A quick move to remote assessment during the COVID-19 shutdown for CIT’s Automotive Refinishing students enabled apprentices to continue ticking off schoolwork.
A quick move to remote assessment during the COVID-19 shutdown for CIT’s Automotive Refinishing students enabled apprentices to continue ticking off schoolwork. Photo: Denholm Samaras.

While the COVID-19 pandemic shutdown has put studies on hold for myriad students across the world, apprentices in the CIT Automotive Refinishing Department at Fyshwick were able to continue ticking off practical assessments in the workplace.

This was due to both the mass quantity of work that overwhelmed their workplaces following the January hailstorm and a quick move to remote assessment during the COVID-19 shutdown, aided largely by CIT Automotive Refinishing teacher, Adrian Gibbons.

“When the hailstorm hit, some shops were completely overwhelmed. There are still customers that have got to wait eight months to get their cars repaired,” Mr Gibbons told Canberra Weekly.

When COVID-19 restrictions led to CIT closing their campuses, Mr Gibbons developed very clear paperwork to enable workplaces to collect evidence of completed work by the students, which would then be sent to CIT for formal assessment.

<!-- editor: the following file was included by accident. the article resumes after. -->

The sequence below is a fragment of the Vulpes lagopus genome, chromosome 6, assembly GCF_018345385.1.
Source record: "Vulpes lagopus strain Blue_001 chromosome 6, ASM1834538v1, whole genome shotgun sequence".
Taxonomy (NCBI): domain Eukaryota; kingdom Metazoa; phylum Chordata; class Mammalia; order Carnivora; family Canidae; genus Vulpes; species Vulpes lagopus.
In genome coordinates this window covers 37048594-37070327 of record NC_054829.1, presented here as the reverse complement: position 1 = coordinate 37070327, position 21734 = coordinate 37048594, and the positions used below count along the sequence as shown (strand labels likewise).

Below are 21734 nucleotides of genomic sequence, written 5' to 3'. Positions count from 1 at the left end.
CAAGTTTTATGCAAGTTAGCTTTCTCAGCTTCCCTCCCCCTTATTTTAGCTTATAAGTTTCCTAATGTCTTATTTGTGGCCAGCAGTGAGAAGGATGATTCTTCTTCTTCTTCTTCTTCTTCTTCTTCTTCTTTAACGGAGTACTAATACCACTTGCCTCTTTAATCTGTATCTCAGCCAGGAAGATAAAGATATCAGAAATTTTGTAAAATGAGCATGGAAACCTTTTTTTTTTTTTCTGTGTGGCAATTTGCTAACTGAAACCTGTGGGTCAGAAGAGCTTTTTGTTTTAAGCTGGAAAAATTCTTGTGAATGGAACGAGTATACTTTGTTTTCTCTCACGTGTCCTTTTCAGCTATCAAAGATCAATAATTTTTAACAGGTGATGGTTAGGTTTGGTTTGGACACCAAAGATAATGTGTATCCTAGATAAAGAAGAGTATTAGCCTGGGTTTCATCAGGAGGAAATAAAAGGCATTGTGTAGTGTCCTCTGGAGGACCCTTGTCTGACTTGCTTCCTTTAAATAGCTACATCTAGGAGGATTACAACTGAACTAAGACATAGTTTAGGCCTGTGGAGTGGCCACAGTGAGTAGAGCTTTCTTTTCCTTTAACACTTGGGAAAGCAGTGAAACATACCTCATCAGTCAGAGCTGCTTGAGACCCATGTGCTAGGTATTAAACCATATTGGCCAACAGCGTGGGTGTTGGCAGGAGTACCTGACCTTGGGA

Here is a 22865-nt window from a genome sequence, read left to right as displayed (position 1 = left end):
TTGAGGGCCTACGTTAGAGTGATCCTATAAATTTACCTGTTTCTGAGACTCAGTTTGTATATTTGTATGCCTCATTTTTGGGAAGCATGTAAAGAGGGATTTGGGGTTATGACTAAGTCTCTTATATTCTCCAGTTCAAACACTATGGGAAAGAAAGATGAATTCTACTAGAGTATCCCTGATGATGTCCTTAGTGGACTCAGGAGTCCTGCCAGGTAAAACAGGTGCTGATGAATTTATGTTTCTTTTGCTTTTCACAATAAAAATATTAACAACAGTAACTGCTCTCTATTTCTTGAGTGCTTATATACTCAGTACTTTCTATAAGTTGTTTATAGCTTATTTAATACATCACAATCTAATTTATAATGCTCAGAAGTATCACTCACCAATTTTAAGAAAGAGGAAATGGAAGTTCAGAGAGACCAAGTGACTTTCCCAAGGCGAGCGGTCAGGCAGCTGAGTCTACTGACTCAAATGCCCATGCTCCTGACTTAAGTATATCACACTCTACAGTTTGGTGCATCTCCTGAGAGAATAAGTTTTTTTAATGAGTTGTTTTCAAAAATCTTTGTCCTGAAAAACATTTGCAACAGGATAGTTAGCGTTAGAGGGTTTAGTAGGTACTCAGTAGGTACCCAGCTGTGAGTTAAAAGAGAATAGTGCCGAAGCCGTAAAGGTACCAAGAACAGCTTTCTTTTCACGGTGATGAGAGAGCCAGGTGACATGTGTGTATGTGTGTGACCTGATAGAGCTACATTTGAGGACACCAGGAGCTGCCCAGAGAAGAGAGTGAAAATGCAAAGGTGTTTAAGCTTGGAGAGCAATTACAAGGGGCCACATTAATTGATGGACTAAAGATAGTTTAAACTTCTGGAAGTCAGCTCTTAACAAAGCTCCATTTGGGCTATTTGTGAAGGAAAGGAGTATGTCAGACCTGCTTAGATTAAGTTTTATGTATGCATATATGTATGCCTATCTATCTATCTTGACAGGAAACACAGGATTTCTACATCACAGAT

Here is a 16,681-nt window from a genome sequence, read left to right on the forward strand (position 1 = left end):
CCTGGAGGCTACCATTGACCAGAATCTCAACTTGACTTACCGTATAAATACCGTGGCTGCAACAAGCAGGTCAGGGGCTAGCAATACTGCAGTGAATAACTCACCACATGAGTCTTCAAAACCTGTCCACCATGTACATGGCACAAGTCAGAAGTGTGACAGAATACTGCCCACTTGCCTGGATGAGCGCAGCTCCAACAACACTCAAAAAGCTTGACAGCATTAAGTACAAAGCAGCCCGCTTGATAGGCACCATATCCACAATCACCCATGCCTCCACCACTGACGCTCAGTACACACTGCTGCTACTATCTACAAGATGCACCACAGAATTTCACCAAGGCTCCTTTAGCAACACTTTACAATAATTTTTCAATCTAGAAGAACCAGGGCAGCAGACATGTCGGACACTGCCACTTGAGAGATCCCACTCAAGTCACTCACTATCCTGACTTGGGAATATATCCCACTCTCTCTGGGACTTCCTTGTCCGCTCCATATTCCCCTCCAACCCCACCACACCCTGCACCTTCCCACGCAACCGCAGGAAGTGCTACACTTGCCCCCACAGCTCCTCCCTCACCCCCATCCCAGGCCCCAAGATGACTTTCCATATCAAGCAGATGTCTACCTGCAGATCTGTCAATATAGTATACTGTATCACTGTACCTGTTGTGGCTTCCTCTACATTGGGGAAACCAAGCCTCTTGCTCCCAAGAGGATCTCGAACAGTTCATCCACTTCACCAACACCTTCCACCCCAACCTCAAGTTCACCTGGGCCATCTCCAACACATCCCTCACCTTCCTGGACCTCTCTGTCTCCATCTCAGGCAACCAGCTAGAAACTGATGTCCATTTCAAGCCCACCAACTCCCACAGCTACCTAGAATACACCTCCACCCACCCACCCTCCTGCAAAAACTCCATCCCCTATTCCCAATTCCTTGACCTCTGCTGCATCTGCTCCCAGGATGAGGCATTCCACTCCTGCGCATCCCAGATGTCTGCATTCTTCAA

Under normal circumstances, at least 90% of an automotive refinishing apprenticeship is done practically through workplace experience.

“I developed the paperwork which outlined what evidence they needed to collect, how much they needed to collect, what it needs to show to meet the criteria.

“I gave the apprentices and shops the option to continue moving forward gathering evidence to use as their practical assessment.”

Mr Gibbons said the capacity to complete assessment off-campus was more a priority for students further along in their apprenticeship due to complete their studies this year.

“When I’ve got stage three students that are due to finish their studies and not return to CIT at the end of this year, it got to a point of how do we keep them moving,” he said.

“Some of them found it a bit difficult because it’s so specific … some shops don’t necessarily do that work regularly.

“Those criteria are there for a reason, we need to see that the apprentices, as they go through, can put it all together and do larger and larger jobs … there’s not much leeway in that.”

Moving forward, Mr Gibbons thinks there will be space for more practical assessment to be completed in the workplace; however, given the specificity of some of the work required, some contact time will remain necessary.

“Once they get into the hang of it, most or a lot of the students will start collecting evidence at work.

“When they enroll into a subject and read what’s required, they’ll know if they do that work anyway. They will just come in and do their theory and their theory exams under supervision.

“The employers will like that because then they’re at work more, they’re more productive. I come from managing a panel shop before I came here and that makes sense to me too,” he said.

“Why am I going to send an apprentice that I’m paying a wage who would normally be in the shop working and learning and training to CIT to get assessed on something that they do every day here?”

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